Post-Justice League, it has been suggested Batman will be trapped in Arkham Asylum in the Affleck solo movie. Which sounds like an interesting move, since the pressurised environment worked for The Raid and Dredd. It might also not cost as much as the Snyder and Nolan outings, and play to Batfleck’s strengths as a director (which may not necessarily be for huge special effects set pieces).


King Arthur: Legend of the Sword

This movie… I’m not a fan of the modernistic dialogue, of the ridiculous costume design, or of the completely unappealing cinematography (John Mathieson seems to be going for the look of his work on Ridley Scott’s – similarly misconceived – Robin Hood rather than following up on the pop-sensibilities of The Man from U.N.C.L.E.), but still I can’t help but be drawn in by this trailer.

Guy Ritchie is being unabashedly laddish in a manner he hasn’t been since RocknRolla (but probably only because he could only go so far with it in Sherlock Holmes and U.N.C.L.E.), and while Charlie Hunnam is as blank a slate as ever, and the desire to Lock, Stock… Arthurian legend seems entirely antithetical to the subject matter (“Raised on the Streets…” is just crying for Monty Python to step in), there’s something undeniably, gleefully, appealingly juvenile in its construction. I don’t think this stands an iota of a chance of getting the run of sequels Ritchie envisages (so it can join the rapidly burgeoning ranks of doomed potential franchises) but it will probably be highly entertaining in a “I still wish they were making something that capitalised on Excalibur’s potential, rather than takes its cues from King Arthur’s misjudged modernism” way.


Kong: Skull Island

It’s probably asking for trouble, attempting to invoke Apocalypse Now in a monster movie (and one set in the ‘70s at that), but Skull Island has piqued my interest, after having next-to-none. The trailers for Godzilla pulled off that trick too, though, so I’m a bit once bitten about what I’m seeing.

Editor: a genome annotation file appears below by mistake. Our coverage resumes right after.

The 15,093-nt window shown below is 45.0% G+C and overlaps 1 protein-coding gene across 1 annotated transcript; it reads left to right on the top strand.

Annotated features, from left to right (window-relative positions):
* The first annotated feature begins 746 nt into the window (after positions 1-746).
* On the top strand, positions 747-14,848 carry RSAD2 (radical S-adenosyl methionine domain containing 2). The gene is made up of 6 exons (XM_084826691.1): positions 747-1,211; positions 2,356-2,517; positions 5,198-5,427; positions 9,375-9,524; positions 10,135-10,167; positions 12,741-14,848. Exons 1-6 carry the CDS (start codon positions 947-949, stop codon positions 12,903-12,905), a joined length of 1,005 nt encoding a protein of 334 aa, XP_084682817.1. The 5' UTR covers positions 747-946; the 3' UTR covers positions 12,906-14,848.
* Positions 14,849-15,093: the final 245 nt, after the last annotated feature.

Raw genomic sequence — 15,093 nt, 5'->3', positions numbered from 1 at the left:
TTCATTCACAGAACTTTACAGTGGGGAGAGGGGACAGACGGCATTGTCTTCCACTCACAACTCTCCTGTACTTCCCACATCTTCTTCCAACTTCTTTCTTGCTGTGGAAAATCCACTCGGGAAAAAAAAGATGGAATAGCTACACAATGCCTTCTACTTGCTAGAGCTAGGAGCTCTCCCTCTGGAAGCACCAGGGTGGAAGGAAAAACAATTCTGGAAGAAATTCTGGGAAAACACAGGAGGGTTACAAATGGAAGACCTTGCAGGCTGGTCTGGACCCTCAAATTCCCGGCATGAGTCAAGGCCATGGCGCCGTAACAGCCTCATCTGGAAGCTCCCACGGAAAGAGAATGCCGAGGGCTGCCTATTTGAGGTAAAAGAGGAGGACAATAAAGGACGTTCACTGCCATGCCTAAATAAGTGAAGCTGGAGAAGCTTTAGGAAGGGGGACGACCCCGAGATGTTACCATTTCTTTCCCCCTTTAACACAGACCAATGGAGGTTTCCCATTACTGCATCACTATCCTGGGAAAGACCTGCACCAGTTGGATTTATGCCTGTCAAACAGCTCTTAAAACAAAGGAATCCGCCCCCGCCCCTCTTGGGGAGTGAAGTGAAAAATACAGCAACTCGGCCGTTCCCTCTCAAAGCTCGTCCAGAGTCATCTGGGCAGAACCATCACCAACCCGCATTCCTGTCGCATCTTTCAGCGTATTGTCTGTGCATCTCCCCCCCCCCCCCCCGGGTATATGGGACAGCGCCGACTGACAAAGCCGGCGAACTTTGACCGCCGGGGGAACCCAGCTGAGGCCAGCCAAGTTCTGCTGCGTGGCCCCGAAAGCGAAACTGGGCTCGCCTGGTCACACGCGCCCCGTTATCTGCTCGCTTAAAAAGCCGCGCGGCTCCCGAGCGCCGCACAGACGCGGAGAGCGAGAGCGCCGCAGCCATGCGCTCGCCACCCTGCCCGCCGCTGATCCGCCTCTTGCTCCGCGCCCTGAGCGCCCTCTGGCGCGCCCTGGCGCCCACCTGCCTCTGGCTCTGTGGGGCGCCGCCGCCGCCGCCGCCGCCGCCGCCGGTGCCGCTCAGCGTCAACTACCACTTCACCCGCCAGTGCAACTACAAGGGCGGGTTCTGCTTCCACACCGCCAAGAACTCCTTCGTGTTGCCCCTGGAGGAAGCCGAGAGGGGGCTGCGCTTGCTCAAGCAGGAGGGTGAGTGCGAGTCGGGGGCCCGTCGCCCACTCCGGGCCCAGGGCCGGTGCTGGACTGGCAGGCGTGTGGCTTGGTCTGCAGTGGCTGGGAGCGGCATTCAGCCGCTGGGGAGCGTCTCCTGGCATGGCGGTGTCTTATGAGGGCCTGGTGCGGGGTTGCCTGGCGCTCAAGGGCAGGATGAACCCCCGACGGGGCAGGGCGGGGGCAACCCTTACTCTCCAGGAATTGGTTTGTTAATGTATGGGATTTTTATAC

The potential of John Goodman and Sam Jackson (the former raising the latter’s game) is far more intriguing than Tom Hiddleston and Brie Larson in this context (both cast in material that is highly unlikely to exploit their thesping talents, truth be told). Skull Island may not be able to go the distance – monster movies usually run out of ideas once the beast is revealed, at least when it’s a BIG mofo – but with trailers like this, it’s no wonder they open well.


Fantastic Beasts and Where to Find Them

The main thing about Fantastic Beasts is that, sure, it’s coasting on the Harry Potter brand, and on the allure of nostalgia-hued visions of the ‘30s (ignore it being such a great era for poverty), but it has Eddie Redmayne doing a stone-cold Matt Smith as Doctor Who impression. It’s almost as if that slightly fey posh chap replete with asexual allure is exportable currency now. Either that or it’s a fall-back pose of a certain stratum of Brit luvvies. Generally, I don’t know what to make of Fantastic Beasts. It looks moderately entertaining, but it needs some kind of hook the trailers thus far haven’t given it. Apart from Colin Farrell embracing another dodgy pudding-bowl cut.


Snowden

Oliver Stone has spoken out about Pokemon, so it’s good to know he has his priorities straight. I guess it’s inevitable that you become less alert to the most urgent issues as you edge on in years, particularly when you were once a young firebrand. Stone has been playing catch-up ever since NBK; picking subject matter that has been covered to death and making at best okay (W.) movies from it isn’t really the best foot forward for the director, but I guess he takes what he can get financing for. Essentially though, he’s become an “establishment” conspiracist; he rocks the boat within carefully designated confines, and isn’t going to put anyone’s nose out of joint in between ayahuasca trips. All very palatable, apart from when he throws it up. The only arresting thing about Snowden appears to be Joseph Gordon-Levitt’s uncanny accent. The rest is biopic-lite.


Divergent

The last six months appear to have sounded the death knell of the ever-churning sequel machine of the past half-decade-plus as we knew it, where returns were so guaranteed that instalments could be split into two (at least for YA fare). Such was Lionsgate’s hubris, they did that dirty, then found no one was interested in Allegiant. Now they’re talking about a direct-to-TV finale (Ascendent), obviously with an eye on future ancillary profits that come with a complete story (TV rights, box sets etc.) But, if they don’t manage to get the main cast back, that’s not really going to be a lure; they may as well be making Adams Family Reunion. We’re seeing the fallout from this kind of thinking in other areas, from Star Trek to DC properties (Cyborg’s solo movie is off the schedule). It’s a particularly poor show in this case, though, and fans (if there are any left) should be rightly pissed off.